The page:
Hans Lovejoy, editor
Congratulations Rupert Murdoch, Alan Jones, Gina Rinehart and their army of developers, bureaucrats and sycophants who were re-elected to rule over NSW last Saturday.
The seat of Ballina (Byron and Ballina Shires) was an exception however – Greens MP Tamara Smith was re-elected, with a slight majority.
Booth by booth, many towns and country halls in the Ballina electorate bucked the trend of most of NSW.
After preferences, the Nationals claimed around 40 per cent while the combined Greens and Labor vote (along with minor parties) claimed 60 per cent.
And unlike many other regions, the Ballina electorate did not have the choice to vote for a One Nation or hard right wing candidate.
The Greens candidate had the advantage of being an incumbent MP – familiarity is everything.
Ms Smith’s re-election also sends a signal to Byron councillors, who are led by the ‘progressive’ Greens block under acting mayor Michael Lyon.
Ms Smith and councillors have been at odds over the way development is being carried out in Byron Bay.
During the election campaign, Ms Smith was the only major candidate calling for a halt to major developments, especially the bypass and bus interchange. The bus interchange is slated for the rail corridor and comes without any community consultation. Affected residents are now calling for an inquiry into the process that led to it, which is understandable given how questionable it has been. And moving two markets at the Butler Street to a yet-to-be found location until the road works are completed is poor planning and policy on the run.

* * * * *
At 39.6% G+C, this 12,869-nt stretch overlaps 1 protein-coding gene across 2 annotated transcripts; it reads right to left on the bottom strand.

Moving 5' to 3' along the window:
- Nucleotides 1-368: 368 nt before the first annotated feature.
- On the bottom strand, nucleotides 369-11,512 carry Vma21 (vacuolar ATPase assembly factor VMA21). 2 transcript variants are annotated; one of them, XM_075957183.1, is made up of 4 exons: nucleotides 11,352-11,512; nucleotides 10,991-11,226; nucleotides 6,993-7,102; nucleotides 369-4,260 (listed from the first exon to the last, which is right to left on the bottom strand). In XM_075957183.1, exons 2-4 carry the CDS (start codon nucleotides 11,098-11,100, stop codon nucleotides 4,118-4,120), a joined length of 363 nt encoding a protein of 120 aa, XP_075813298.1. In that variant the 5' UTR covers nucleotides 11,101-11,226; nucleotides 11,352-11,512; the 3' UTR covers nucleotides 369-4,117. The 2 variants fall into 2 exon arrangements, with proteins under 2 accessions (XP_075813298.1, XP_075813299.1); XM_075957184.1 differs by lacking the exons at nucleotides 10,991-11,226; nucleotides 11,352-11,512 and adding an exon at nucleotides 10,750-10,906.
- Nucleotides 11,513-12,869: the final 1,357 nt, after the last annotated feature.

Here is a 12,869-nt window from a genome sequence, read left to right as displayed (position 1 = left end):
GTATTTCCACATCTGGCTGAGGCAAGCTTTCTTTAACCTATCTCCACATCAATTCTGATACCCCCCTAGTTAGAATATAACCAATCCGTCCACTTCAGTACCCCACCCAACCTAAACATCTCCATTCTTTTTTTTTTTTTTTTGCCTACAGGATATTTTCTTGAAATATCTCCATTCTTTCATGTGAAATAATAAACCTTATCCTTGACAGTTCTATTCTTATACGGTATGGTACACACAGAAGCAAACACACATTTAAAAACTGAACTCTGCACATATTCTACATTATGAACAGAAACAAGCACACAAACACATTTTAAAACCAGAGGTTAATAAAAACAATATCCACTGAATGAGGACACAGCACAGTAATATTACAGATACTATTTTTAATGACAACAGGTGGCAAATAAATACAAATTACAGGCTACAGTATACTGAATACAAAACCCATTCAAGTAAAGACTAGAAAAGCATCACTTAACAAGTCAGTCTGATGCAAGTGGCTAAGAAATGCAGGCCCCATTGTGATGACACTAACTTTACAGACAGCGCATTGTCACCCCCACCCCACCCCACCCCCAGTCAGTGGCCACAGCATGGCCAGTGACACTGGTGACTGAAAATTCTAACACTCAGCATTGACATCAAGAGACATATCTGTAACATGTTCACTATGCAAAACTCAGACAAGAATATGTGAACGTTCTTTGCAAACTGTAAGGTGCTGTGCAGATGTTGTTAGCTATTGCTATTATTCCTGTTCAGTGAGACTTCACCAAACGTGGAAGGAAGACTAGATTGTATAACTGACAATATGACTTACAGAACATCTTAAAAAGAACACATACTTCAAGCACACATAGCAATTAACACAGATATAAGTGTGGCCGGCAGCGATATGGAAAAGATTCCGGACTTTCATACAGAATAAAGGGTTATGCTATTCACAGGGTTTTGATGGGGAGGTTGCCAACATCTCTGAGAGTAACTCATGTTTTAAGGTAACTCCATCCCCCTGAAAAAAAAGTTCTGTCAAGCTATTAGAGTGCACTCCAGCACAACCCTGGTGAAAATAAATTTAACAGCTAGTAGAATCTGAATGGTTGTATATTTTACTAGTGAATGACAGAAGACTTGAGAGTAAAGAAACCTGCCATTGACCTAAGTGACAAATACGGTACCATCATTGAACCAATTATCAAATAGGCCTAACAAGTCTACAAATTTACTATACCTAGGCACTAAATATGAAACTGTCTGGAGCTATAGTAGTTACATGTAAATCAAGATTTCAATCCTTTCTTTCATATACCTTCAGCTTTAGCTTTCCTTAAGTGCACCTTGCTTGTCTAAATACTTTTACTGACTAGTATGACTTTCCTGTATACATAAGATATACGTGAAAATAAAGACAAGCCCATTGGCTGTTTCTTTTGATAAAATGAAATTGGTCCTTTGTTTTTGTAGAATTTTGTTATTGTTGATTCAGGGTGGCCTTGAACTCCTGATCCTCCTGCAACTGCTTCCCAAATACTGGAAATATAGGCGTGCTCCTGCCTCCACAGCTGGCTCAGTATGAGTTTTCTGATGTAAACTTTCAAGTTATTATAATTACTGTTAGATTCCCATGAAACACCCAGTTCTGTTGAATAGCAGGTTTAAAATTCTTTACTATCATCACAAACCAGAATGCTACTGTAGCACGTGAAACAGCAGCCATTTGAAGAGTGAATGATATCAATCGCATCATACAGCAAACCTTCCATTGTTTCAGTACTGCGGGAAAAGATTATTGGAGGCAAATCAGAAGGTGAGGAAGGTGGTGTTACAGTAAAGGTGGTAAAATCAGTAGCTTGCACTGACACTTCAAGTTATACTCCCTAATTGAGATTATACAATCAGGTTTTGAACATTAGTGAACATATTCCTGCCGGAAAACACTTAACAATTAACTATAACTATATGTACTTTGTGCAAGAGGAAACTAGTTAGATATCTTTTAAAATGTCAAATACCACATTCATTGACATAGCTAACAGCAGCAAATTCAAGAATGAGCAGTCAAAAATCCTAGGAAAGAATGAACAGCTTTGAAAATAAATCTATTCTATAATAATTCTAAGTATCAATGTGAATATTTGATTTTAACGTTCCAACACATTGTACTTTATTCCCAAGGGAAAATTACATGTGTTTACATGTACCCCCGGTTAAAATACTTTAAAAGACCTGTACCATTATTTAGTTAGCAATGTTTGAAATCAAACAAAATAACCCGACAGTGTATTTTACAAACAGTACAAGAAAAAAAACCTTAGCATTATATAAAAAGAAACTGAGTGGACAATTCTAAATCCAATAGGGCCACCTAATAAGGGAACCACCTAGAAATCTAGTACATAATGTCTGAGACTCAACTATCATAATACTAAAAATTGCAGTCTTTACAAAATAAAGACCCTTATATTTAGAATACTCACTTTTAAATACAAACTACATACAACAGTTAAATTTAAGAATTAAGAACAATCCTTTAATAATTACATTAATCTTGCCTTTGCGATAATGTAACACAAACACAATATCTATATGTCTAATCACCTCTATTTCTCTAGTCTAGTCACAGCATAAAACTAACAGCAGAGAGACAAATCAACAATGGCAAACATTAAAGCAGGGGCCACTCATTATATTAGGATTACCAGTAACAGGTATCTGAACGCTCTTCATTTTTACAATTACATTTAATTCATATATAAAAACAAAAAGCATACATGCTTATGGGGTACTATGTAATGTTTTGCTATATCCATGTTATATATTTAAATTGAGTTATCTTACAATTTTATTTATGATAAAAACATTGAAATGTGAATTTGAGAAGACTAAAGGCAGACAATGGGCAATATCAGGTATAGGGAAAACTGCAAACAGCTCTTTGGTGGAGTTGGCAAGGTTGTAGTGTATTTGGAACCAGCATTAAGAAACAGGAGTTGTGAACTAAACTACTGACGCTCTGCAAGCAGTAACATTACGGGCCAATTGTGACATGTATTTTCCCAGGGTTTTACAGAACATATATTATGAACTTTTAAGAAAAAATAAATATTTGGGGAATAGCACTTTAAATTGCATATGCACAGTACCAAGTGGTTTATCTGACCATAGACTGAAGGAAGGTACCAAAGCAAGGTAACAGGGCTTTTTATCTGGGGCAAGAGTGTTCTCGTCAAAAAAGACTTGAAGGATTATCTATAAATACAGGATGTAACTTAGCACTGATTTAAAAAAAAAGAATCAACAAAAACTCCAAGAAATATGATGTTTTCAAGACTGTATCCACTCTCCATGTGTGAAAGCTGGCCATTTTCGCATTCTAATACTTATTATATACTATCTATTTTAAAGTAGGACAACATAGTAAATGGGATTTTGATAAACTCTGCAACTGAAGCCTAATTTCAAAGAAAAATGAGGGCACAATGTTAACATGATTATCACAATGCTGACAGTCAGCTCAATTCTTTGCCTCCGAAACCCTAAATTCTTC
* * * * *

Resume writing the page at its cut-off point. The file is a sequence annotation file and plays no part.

Other issues that may have helped her over the line for Byron Shire voters include a total opposition to the contentious West Byron urban development, which is slated to be opposite the Arts and Industry Estate on Ewingsdale Road. While Nationals candidate Ben Franklin made noises of concern, it was clear that his party is supportive of ruining a sensitive wetland and estuary – essentially the lungs of Byron – to appease a handful of wealthy speculating developers.
Holiday letting probably played a part in the win, as did spiralling energy costs and lack of renewables projects under this government. In the end, Franklin failed to cut through with the message that he’s a good guy in a terrible government.
Remarkably, the huge amount of cash he lobbed at the electorate at the last minute failed to materialise into winning votes. In most places, it would. But this is a highly active politically aware region and its inhabitants aren’t fooled by political spin, platitudes and a trunkful of cash. In other words, policy matters, and the electorate (60/40) would prefer a government that looked after its citizens and planet rather than its donors.
In that regard, this electorate is becoming more ideologically distant from much of regional NSW, Sydney and Australia.